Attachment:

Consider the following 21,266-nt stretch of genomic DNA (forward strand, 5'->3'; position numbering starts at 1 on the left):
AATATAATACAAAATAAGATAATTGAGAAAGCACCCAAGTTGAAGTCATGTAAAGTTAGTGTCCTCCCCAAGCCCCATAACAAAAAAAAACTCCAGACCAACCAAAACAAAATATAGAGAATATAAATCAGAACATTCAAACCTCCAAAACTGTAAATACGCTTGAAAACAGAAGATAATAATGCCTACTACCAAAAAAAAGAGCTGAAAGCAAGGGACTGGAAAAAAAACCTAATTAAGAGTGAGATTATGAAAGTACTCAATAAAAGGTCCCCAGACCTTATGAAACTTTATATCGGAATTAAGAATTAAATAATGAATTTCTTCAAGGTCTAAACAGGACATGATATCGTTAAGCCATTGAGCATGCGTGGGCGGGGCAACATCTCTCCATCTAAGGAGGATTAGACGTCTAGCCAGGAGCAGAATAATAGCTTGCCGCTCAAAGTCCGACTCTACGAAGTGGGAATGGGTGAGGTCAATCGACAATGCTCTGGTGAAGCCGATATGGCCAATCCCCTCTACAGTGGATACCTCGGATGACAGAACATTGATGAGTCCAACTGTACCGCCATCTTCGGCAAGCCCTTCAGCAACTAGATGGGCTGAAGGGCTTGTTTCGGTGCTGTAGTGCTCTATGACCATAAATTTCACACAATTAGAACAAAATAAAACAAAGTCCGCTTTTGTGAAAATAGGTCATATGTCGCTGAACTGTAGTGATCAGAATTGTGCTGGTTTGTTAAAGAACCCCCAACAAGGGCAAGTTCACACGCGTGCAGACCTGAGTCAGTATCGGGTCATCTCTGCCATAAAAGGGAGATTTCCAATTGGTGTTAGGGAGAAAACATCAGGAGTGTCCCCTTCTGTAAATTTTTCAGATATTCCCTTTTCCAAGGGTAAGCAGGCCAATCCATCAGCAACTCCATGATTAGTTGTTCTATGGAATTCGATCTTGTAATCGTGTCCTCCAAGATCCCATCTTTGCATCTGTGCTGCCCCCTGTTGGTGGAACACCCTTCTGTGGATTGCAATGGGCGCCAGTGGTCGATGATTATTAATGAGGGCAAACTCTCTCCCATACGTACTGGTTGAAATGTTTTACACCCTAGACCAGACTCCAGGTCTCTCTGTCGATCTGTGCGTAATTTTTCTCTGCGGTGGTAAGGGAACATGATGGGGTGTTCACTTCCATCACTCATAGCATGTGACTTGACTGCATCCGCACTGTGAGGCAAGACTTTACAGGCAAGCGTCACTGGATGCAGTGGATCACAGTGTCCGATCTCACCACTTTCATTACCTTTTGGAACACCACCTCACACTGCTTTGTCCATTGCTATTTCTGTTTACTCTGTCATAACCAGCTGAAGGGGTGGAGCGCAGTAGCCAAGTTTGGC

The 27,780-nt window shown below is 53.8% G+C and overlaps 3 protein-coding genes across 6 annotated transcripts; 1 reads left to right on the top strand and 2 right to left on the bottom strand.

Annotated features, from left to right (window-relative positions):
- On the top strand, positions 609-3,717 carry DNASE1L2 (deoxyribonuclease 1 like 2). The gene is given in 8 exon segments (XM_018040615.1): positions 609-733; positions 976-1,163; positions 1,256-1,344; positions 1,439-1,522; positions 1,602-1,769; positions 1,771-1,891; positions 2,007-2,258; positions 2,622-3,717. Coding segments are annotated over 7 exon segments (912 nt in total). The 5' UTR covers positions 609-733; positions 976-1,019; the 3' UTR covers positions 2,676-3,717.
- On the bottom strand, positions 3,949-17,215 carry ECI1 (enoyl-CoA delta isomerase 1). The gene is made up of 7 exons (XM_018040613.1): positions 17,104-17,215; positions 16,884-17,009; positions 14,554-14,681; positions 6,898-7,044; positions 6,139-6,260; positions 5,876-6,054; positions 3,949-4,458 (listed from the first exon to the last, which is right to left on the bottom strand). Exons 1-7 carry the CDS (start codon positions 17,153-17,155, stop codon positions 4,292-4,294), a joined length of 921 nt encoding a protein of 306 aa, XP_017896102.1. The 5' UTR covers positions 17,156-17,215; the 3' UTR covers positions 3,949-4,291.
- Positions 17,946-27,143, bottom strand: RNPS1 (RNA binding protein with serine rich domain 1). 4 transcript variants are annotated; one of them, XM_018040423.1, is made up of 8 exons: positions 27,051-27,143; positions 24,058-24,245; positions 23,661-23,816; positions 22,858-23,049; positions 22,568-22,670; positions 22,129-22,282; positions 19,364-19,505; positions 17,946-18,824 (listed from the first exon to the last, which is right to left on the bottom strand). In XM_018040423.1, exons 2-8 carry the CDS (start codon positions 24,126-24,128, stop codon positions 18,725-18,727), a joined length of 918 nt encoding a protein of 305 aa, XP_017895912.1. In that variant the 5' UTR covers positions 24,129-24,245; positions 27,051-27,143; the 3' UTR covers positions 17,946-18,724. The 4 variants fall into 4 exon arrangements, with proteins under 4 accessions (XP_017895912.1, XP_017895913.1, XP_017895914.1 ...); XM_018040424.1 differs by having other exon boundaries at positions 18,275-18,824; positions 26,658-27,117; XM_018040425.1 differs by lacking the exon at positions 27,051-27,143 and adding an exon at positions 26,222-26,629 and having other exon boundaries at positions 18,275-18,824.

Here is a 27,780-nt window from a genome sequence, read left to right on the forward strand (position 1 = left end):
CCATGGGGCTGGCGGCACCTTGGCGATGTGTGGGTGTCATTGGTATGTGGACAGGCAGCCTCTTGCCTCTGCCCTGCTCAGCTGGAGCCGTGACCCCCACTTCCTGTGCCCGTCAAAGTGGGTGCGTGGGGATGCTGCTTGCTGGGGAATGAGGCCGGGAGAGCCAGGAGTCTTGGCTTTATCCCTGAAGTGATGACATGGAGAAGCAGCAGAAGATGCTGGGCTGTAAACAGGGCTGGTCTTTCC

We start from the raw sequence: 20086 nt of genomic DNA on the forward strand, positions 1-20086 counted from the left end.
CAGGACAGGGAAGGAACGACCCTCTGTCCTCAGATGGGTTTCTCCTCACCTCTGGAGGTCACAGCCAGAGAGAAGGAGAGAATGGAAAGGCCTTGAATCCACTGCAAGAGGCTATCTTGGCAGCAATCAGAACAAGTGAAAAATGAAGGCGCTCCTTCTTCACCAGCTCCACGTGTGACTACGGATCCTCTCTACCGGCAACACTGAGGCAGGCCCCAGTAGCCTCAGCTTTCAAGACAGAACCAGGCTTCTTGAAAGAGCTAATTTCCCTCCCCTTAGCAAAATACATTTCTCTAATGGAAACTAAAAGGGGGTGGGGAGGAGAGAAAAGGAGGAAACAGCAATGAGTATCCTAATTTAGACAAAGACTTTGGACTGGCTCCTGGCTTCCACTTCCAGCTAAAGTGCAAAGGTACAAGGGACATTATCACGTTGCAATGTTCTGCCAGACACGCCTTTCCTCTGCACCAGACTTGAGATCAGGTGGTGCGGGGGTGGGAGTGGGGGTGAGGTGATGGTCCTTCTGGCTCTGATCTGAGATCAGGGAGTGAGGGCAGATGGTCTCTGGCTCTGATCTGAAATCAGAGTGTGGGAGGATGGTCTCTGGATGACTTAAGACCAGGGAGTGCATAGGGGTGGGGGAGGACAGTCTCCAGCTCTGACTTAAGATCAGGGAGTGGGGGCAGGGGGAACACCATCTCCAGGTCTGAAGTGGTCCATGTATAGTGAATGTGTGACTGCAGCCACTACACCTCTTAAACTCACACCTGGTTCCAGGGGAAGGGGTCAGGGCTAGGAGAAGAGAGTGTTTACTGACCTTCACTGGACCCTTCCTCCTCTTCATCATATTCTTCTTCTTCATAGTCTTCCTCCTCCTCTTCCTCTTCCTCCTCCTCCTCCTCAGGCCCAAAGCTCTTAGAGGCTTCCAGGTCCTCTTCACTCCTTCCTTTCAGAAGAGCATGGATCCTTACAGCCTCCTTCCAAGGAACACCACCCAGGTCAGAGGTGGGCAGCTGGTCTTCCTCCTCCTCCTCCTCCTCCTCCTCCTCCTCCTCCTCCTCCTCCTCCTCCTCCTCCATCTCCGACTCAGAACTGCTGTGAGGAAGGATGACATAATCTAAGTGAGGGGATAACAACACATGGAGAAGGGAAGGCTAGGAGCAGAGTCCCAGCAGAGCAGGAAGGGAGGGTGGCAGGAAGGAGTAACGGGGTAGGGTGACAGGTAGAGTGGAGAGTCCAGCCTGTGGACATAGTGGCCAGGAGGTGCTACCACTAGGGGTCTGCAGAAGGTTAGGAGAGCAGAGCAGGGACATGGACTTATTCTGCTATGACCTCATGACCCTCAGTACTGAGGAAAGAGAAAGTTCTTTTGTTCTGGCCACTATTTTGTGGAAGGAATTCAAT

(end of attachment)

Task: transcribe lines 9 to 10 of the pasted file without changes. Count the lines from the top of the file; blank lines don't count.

CCATGGGGCTGGCGGCACCTTGGCGATGTGTGGGTGTCATTGGTATGTGGACAGGCAGCCTCTTGCCTCTGCCCTGCTCAGCTGGAGCCGTGACCCCCACTTCCTGTGCCCGTCAAAGTGGGTGCGTGGGGATGCTGCTTGCTGGGGAATGAGGCCGGGAGAGCCAGGAGTCTTGGCTTTATCCCTGAAGTGATGACATGGAGAAGCAGCAGAAGATGCTGGGCTGTAAACAGGGCTGGTCTTTCC

We start from the raw sequence: 20086 nt of genomic DNA on the forward strand, positions 1-20086 counted from the left end.